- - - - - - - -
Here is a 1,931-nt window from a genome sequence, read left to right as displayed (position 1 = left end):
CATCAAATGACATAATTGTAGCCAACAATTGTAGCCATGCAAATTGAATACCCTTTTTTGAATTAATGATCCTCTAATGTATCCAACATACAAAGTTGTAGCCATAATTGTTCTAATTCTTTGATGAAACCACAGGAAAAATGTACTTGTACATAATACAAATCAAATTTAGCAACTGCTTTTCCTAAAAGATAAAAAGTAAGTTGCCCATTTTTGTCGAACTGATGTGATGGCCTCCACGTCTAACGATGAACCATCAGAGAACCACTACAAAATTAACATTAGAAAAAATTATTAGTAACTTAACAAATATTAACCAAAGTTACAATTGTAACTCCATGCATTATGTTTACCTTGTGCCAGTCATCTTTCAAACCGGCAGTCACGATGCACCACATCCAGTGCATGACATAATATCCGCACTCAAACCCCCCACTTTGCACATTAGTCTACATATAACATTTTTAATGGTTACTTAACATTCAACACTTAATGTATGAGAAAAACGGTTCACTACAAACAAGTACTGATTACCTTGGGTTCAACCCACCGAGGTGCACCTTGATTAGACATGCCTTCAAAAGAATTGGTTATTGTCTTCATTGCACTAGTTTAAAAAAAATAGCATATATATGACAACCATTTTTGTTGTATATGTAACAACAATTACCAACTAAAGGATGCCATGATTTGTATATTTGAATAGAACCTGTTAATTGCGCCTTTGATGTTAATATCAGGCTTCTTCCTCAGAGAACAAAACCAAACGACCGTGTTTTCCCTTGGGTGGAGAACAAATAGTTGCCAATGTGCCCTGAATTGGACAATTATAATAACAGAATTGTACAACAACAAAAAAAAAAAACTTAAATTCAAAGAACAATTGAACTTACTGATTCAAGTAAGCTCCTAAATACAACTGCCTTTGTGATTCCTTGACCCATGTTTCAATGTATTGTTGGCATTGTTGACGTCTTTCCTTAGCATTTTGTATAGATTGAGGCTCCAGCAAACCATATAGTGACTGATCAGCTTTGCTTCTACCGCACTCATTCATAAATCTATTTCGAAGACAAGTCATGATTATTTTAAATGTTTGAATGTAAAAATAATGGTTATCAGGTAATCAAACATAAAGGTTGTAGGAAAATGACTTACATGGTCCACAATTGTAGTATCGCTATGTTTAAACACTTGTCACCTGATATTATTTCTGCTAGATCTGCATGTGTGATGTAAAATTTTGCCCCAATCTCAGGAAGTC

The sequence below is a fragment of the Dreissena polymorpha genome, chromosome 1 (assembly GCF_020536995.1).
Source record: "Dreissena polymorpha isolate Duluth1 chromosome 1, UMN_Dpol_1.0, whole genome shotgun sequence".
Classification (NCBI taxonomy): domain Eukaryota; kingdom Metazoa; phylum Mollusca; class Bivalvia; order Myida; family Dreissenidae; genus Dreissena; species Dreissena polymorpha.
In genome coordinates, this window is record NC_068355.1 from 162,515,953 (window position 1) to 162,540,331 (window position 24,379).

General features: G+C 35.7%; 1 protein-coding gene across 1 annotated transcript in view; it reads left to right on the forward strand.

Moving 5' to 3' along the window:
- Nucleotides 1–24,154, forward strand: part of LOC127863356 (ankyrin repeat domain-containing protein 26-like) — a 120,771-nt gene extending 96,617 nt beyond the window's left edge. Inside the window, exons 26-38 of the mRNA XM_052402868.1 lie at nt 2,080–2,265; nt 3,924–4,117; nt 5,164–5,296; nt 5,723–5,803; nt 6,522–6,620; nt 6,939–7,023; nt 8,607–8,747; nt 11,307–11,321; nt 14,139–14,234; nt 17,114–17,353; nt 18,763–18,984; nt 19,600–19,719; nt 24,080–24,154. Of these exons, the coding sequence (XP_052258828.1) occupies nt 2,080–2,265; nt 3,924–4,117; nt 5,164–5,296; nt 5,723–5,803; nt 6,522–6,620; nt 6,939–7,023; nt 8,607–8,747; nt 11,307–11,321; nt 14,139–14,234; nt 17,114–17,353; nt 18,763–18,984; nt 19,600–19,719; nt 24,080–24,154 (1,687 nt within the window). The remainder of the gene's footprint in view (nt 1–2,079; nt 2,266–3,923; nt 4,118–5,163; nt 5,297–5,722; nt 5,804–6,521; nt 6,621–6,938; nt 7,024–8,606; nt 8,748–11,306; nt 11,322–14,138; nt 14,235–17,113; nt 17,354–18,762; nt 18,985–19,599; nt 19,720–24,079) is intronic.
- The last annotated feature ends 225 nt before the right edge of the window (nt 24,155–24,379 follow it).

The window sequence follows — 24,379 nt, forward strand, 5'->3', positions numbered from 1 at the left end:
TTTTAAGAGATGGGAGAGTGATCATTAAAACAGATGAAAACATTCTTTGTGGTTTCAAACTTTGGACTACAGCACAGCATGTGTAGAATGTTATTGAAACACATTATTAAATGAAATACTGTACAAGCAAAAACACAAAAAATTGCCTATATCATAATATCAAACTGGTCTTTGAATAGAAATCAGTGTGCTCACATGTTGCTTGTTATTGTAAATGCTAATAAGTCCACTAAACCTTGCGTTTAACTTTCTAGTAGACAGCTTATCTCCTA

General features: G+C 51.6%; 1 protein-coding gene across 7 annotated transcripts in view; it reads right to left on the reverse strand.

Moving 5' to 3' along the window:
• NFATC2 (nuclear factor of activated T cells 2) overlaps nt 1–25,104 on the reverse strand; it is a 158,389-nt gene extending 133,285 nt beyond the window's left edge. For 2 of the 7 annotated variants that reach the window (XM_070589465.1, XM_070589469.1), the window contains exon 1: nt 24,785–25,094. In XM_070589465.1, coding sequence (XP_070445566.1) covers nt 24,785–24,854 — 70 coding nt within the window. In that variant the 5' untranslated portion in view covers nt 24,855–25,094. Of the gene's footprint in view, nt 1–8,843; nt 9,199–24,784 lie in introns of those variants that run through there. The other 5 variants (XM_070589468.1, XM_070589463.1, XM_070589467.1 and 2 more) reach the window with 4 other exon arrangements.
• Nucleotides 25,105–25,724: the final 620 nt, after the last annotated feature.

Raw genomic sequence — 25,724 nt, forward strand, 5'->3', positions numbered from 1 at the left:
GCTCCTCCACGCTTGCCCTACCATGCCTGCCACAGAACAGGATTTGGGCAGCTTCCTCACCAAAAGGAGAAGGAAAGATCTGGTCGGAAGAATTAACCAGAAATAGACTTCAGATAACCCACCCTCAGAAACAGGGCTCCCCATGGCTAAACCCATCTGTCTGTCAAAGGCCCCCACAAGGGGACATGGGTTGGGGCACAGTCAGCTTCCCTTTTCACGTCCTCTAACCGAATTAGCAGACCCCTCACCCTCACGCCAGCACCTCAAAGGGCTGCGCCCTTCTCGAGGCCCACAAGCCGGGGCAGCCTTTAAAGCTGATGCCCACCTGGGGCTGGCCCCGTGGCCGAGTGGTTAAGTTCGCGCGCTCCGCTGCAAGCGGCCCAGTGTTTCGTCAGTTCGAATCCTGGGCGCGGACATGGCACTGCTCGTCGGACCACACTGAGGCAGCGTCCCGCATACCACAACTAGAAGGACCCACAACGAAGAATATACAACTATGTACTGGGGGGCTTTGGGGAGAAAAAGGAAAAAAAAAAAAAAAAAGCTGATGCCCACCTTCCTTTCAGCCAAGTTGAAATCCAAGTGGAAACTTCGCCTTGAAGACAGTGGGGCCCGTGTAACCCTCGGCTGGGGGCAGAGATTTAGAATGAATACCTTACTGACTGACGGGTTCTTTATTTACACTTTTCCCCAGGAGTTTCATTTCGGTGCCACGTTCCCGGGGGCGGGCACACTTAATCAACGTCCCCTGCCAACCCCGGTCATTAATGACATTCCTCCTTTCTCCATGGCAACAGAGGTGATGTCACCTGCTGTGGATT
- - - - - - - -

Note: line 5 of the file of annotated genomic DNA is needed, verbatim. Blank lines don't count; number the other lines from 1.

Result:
Classification (NCBI taxonomy): domain Eukaryota; kingdom Metazoa; phylum Mollusca; class Bivalvia; order Myida; family Dreissenidae; genus Dreissena; species Dreissena polymorpha.